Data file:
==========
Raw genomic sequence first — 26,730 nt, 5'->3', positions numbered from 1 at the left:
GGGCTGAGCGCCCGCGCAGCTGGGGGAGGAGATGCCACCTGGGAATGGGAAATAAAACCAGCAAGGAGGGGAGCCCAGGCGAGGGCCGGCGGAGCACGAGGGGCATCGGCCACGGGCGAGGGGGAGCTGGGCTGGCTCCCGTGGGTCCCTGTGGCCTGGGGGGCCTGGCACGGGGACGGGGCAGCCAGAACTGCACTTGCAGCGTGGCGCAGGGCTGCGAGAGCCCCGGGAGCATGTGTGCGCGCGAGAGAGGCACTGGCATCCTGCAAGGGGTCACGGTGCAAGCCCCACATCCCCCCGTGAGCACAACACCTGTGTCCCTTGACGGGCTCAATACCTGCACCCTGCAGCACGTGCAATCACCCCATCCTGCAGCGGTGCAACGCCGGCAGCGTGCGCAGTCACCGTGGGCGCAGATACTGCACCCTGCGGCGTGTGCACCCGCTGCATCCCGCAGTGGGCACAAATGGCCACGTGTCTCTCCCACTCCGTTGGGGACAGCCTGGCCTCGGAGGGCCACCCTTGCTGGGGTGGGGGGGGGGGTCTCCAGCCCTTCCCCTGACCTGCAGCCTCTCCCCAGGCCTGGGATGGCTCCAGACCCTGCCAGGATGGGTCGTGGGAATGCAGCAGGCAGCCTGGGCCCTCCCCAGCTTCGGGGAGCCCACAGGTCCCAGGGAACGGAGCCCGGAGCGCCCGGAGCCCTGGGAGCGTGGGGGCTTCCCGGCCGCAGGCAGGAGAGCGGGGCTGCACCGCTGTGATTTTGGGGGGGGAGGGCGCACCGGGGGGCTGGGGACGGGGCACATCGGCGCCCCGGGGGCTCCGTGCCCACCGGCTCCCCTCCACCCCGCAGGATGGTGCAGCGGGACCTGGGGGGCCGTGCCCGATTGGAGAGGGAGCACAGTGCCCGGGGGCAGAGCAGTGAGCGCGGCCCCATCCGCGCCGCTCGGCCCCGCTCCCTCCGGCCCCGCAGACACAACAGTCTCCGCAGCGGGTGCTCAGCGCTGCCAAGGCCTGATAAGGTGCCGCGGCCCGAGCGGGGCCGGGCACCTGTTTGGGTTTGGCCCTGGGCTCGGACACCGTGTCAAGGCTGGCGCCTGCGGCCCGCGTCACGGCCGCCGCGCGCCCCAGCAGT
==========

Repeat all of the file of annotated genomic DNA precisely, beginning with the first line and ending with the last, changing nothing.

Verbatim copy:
Raw genomic sequence first — 26,730 nt, 5'->3', positions numbered from 1 at the left:
GGGCTGAGCGCCCGCGCAGCTGGGGGAGGAGATGCCACCTGGGAATGGGAAATAAAACCAGCAAGGAGGGGAGCCCAGGCGAGGGCCGGCGGAGCACGAGGGGCATCGGCCACGGGCGAGGGGGAGCTGGGCTGGCTCCCGTGGGTCCCTGTGGCCTGGGGGGCCTGGCACGGGGACGGGGCAGCCAGAACTGCACTTGCAGCGTGGCGCAGGGCTGCGAGAGCCCCGGGAGCATGTGTGCGCGCGAGAGAGGCACTGGCATCCTGCAAGGGGTCACGGTGCAAGCCCCACATCCCCCCGTGAGCACAACACCTGTGTCCCTTGACGGGCTCAATACCTGCACCCTGCAGCACGTGCAATCACCCCATCCTGCAGCGGTGCAACGCCGGCAGCGTGCGCAGTCACCGTGGGCGCAGATACTGCACCCTGCGGCGTGTGCACCCGCTGCATCCCGCAGTGGGCACAAATGGCCACGTGTCTCTCCCACTCCGTTGGGGACAGCCTGGCCTCGGAGGGCCACCCTTGCTGGGGTGGGGGGGGGGGTCTCCAGCCCTTCCCCTGACCTGCAGCCTCTCCCCAGGCCTGGGATGGCTCCAGACCCTGCCAGGATGGGTCGTGGGAATGCAGCAGGCAGCCTGGGCCCTCCCCAGCTTCGGGGAGCCCACAGGTCCCAGGGAACGGAGCCCGGAGCGCCCGGAGCCCTGGGAGCGTGGGGGCTTCCCGGCCGCAGGCAGGAGAGCGGGGCTGCACCGCTGTGATTTTGGGGGGGGAGGGCGCACCGGGGGGCTGGGGACGGGGCACATCGGCGCCCCGGGGGCTCCGTGCCCACCGGCTCCCCTCCACCCCGCAGGATGGTGCAGCGGGACCTGGGGGGCCGTGCCCGATTGGAGAGGGAGCACAGTGCCCGGGGGCAGAGCAGTGAGCGCGGCCCCATCCGCGCCGCTCGGCCCCGCTCCCTCCGGCCCCGCAGACACAACAGTCTCCGCAGCGGGTGCTCAGCGCTGCCAAGGCCTGATAAGGTGCCGCGGCCCGAGCGGGGCCGGGCACCTGTTTGGGTTTGGCCCTGGGCTCGGACACCGTGTCAAGGCTGGCGCCTGCGGCCCGCGTCACGGCCGCCGCGCGCCCCAGCAGT